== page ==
Friday, May 17, 2019

The Lattice Quilt Intrepretation

This is the quilt that I ended up with as the answer to the #UANDUQAL. I adore riffing off of quilts in the Unconventional and Unexpected book by Roderick Kiracofe. Trying to keep with the same look/feel/vibe of these quilts while using more modern day fabrics never gets old.
The Lattice Quilt in red
It was quite the challenge in many ways and I wrote quite a bit about the journey over at my personal blog.  I also combined this challenge with another one over at AHIQ blog, the #AHIQRED challenge where Red is considered a Neutral.
Original Inspiration quilt
There are several more quilts in the book that I have bookmarked for future interpretation attempts. So much joy in these charmingly make-do look quilts. It often makes me think that we could take our quilt-making attempts a little too seriously at times! Thanks Sujata for the great QAL! You gave me the perfect excuse to try making yet another quilt in the book!

Wednesday, May 15, 2019

Overlapping Octagons and Y-seams

For the UandUQAL organised by Sujata Shah I am reproducing the Overlapping Octagons quilt from Roderick Kirakofe's book, "Unconventional and Unexpected". I haven't done much to it over the last few months; this is the present state of this lap quilt.

I have made octagons with red centres surrounded by predominantly dark blue strings.  With this choice I aimed to use up most of my blue and red Civil War reproduction fabrics, and with the red I succeeded and have added more modern reds, but the blue were all so dark I soon started introducing flashes of other colours.

At present they're not overlapping, but I have more red squares cut, and here I've positioned them where red squares will go in the final design.

I am pleased that the overlapping octagons have now emerged.

The octagon blocks have Y-seams at each corner, and inserting the second set of red centre blocks will involve more Y-seams. I wasn't happy about this at the beginning, and so tried making hourglass blocks in the corners, as shown here:

This is one of two hourglass blocks I retained, before I gave up on them. At each of  the corners of this hourglass block five fabrics come together making very bulky seams which I couldn't get to lie flat.

Doing Y-seams, however, means joining only three, which will lie much more easily, especially if the last string in the side panel continues into the corner triangle, as here below.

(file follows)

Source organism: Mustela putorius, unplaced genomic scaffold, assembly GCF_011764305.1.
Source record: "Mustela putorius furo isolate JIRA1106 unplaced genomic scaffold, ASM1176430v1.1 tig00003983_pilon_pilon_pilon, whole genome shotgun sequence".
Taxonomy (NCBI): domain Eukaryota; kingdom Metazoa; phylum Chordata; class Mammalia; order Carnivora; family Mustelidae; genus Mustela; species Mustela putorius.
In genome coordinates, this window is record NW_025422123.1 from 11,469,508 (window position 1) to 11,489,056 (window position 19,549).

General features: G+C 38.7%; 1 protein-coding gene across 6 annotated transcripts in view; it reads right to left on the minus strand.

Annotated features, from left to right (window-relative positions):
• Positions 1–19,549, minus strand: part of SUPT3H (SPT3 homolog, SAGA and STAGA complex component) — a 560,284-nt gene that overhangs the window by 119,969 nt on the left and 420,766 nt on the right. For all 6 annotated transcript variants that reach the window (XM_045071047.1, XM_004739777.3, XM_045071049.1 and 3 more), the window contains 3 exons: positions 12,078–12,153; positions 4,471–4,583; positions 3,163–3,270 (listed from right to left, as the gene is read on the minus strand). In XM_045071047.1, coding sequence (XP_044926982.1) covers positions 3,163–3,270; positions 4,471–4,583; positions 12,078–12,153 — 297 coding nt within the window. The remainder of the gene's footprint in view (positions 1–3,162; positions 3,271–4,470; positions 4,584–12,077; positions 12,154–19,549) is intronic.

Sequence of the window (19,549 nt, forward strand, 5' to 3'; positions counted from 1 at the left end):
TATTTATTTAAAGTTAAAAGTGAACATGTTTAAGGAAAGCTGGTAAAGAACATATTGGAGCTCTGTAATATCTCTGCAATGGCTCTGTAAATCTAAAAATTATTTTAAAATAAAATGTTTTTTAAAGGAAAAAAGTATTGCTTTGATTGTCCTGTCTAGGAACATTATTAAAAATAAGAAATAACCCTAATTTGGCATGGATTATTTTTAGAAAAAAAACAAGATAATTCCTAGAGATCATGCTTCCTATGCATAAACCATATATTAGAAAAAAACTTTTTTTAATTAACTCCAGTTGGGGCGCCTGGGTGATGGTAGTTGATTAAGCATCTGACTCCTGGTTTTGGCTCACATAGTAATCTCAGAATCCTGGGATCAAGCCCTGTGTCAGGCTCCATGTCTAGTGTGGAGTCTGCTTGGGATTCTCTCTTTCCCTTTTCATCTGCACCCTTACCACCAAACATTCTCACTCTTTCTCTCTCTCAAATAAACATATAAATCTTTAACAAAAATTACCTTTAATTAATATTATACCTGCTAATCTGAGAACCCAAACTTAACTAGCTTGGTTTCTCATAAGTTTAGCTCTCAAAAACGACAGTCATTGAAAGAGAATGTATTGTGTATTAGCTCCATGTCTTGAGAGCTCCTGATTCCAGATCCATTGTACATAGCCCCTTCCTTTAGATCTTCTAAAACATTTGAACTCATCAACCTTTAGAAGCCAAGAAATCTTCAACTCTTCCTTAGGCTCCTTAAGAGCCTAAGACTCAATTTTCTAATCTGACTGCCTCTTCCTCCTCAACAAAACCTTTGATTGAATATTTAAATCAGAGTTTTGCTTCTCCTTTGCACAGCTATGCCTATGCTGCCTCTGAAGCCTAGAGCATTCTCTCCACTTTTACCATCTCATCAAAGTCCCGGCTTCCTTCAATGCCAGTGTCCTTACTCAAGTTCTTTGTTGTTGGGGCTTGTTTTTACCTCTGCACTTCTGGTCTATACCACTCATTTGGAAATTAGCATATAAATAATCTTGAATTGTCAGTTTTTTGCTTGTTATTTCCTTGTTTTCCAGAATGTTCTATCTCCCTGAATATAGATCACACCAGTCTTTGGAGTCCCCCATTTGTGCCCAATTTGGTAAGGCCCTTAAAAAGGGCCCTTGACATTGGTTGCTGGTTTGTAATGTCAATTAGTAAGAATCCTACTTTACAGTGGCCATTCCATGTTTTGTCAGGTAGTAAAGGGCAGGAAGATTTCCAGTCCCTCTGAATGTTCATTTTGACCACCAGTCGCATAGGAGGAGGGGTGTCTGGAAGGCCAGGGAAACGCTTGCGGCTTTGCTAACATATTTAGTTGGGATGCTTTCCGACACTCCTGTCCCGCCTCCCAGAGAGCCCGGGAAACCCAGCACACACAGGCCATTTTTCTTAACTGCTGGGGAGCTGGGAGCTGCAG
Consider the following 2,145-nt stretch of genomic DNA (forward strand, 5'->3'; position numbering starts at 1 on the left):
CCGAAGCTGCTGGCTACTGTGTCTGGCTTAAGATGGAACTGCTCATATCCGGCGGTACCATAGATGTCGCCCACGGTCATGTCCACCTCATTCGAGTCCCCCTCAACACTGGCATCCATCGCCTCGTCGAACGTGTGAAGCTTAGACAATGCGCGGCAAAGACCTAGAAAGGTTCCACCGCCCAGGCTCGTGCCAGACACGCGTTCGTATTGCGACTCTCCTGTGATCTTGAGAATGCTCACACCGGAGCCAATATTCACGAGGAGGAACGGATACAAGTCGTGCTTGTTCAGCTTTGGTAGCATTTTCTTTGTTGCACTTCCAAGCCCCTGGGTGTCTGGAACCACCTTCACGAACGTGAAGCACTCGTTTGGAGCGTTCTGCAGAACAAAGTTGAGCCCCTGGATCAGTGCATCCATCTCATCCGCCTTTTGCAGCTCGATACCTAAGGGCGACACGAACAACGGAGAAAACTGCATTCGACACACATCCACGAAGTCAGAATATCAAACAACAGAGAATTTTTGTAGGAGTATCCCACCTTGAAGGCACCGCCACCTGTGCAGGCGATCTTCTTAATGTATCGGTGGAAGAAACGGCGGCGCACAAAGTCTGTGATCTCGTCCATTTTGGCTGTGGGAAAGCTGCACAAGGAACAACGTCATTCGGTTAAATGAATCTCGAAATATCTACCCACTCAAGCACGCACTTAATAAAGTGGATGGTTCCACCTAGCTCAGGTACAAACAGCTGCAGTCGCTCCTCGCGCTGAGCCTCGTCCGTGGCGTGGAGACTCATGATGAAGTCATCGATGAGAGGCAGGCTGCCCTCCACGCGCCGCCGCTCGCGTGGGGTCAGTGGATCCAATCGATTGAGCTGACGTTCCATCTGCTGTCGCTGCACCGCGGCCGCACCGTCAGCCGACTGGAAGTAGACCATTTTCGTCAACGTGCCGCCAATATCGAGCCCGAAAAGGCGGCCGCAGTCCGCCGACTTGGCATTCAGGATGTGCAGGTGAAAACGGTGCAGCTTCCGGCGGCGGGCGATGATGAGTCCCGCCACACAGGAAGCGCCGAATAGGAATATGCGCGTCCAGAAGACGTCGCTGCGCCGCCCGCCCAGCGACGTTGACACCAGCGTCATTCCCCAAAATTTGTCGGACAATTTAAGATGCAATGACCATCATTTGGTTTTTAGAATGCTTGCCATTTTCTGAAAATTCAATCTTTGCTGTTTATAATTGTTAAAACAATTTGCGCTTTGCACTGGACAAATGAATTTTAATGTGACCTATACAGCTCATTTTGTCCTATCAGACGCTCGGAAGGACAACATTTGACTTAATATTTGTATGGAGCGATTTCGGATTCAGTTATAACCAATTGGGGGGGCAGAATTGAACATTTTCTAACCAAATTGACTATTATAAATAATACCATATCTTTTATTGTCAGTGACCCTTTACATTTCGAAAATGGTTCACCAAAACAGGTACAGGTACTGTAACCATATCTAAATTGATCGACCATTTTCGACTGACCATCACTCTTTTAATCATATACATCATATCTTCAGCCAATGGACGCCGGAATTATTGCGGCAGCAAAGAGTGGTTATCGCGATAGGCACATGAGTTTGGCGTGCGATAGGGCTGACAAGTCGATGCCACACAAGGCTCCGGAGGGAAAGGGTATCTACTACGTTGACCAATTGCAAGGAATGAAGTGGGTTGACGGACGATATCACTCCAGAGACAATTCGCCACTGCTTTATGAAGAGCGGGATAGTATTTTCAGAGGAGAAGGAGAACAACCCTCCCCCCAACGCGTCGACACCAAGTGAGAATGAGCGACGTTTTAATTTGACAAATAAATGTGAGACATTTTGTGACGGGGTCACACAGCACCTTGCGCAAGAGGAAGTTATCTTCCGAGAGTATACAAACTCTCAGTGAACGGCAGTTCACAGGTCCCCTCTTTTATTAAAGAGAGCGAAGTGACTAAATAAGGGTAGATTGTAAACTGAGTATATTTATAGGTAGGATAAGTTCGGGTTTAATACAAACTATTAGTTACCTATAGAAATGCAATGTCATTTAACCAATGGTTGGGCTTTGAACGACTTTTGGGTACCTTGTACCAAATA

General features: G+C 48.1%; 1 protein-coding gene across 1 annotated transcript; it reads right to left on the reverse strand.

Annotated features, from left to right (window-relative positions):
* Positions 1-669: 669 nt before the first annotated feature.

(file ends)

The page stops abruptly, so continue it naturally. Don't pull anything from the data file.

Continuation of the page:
Sorry about the fuzziness!
In this corner above, one of the four string sets ends in a separate triangle; this is one of the string sets I originally joined to an hourglass block. I rejected that method because of the lack of continuity between the string set and its triangular ending as well as the bulkiness of the join.

There was only one thing for it: Y-seams. I dreaded the thought! Now I'm becoming an expert! Practice makes perfect, they say, and I've had a lot of practice! The secret lies in:
  1. starting sewing the seam at the opposite end to the Y-join,
  2. stopping two stitches before the point of the join and backtracking a couple of stitches. That unsewn space gives you some room to manoeuvre.
  3. starting each seam four stitch lengths further than the join, stitching back two stitches to fix the seam and then stitching the seam further until two stitch lengths before the point and backtracking two to fix the seam.
The mistake I made when I first tried Y-seams was to start at the point where everything came together. It's very crowded there! Much easier to keep your distance from everyone else at the party. Approach slowly and stand still when you're close enough. After following a tutorial from Mary Huey on sewing tumbling blocks, it was plain sailing for me! Mary illustrates the process with lots of excellent, clear photos.

Happy sewing

Marly.

Tuesday, May 14, 2019

Progress on UandU Quilt

It has been a very busy few months. With all that is going on I am considering my UandU inspired quilt as a very slow cooking project.

I have managed to make enough of these foundation pieced blocks to make a large enough bed quilt but the question is when will I be able to cut the center squares and actually make the quilt top.

I will work on lot of hand projects this year. Who knows? I may even come back to this to hand stitch the blocks.


What are you working on today?

Monday, April 29, 2019

"Scrappy Spring" finished!


This "Scrappy Spring" top pieced in April 2019 has been machine-quilted and bound all in the same month.....I'm being a busy beaver trying to finish up some projects before I launch into new starts.